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2 sided fireplace – insert help needed

Post in 'The Hearth Room - Wood Stoves and Fireplaces' started by chad101, Sep 10, 2009.

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  1. chad101

    chad101 Member

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    I cannot afford another winter using propane as my only source of heat. I want to install a cast iron fireplace insert. But I cannot find a 2 sided insert. In-fact I don’t even think they make 2 sided wood burners.

    I’m probably going to buy one this week. But I’m not sure how to safely seal off the second side of my fireplace.

    See attached photos; I could really use some help on this.

    Edit: Should I do the stone work before or after installing the insert?

    Attached Files:

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  2. Doing The Dixie Eyed Hustle

    Doing The Dixie Eyed Hustle Minister of Fire

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    Welcome to the forums !!

    What type of a fireplace is that Chad? Is it a prefab, masonary, etc? What type of a chimney? Inquiring minds are going to want to know :)

    You're probably going to have to add some hearth area as well, what ever the solution.
  3. Slow1

    Slow1 Minister of Fire

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    How about a picture from farther back that shows what is above there? What sort of chimney is it etc? Where I'm going with this is that I'm wondering what it might take to remove the overhead there and put in a free standing stove in that corner...
  4. chad101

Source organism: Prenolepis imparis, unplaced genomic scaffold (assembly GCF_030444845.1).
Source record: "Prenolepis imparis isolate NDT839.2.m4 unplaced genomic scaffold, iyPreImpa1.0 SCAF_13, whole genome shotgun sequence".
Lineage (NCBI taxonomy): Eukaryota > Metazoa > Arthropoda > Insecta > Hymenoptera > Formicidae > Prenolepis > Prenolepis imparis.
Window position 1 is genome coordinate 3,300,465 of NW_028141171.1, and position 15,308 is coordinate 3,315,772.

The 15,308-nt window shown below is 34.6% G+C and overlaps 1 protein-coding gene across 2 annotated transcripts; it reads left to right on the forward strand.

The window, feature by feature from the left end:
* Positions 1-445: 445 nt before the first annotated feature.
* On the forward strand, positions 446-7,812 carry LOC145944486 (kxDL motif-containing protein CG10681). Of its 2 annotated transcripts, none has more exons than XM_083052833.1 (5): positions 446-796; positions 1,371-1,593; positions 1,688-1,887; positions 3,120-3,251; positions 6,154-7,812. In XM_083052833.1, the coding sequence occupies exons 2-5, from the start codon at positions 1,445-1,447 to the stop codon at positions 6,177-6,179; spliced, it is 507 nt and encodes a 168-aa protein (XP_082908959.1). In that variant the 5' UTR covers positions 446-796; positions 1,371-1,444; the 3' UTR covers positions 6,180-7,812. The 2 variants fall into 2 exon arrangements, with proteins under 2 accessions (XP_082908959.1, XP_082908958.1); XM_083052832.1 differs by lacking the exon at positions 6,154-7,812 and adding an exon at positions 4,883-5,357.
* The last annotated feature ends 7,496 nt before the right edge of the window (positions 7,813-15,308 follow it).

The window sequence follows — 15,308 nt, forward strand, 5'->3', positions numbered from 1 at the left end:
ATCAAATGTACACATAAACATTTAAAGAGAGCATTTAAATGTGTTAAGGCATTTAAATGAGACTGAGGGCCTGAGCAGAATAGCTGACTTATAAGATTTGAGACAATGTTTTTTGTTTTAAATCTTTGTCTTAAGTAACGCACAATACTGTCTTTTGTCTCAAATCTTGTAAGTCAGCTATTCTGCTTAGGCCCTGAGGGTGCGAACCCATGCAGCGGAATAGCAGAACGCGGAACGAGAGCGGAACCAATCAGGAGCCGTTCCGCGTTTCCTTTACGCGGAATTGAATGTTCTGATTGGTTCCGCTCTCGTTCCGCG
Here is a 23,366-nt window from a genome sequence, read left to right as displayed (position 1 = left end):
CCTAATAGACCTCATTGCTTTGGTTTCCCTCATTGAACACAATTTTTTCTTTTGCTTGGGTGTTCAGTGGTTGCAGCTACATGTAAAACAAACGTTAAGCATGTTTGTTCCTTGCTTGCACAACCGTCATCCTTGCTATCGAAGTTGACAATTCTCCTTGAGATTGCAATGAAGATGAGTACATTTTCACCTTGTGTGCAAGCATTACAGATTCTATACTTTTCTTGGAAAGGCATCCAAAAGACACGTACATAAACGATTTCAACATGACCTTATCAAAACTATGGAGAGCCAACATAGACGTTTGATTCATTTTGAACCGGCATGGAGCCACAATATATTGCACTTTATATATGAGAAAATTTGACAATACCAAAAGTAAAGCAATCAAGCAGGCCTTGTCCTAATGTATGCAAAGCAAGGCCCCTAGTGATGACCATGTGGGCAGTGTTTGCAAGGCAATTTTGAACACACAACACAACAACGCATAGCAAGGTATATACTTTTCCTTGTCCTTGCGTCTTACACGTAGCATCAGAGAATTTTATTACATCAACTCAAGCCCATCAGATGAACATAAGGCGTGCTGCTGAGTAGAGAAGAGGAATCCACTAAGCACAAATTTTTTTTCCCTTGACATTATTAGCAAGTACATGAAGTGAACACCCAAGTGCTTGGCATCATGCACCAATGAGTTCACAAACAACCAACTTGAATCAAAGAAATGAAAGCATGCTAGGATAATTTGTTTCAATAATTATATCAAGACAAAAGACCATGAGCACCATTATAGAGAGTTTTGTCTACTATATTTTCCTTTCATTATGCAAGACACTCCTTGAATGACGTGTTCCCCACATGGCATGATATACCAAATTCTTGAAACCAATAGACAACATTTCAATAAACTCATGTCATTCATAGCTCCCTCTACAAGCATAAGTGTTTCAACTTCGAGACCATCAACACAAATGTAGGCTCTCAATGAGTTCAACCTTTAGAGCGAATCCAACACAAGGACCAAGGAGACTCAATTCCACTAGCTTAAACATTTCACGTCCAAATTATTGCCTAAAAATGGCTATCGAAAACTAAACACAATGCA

chad101 Member

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    Thanks for the replies; I have attached some additional photos with dimensions.

    I think it’s a prefab (not sure). The chimney looks like galvanized pipe?? I can’t really tell. I took a photo looking up into the chimney if it helps any.

    Attached Files:

  5. chad101

    chad101 Member

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    Here another from further back

    Attached Files:

  6. chad101

    chad101 Member

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    chimney photo; it's 10" at the opening but, it looks like it may taper down to 8" (kind of hard to get a tape measure up there).

    Attached Files:

  7. Slow1

    Slow1 Minister of Fire

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    I'm really no expert in this area - I hope that one will jump in here with advice soon so I can learn a thing or two. However, looking at your pictures I imagine a free standing stove in that corner instead of that corner fireplace and it looks really nice in my head. However, it would be quite a bit of work - you would have to build out more of a hearth (likely in any case - insert or free standing) and pulling out that existing fireplace likely would make quite a bit of a mess.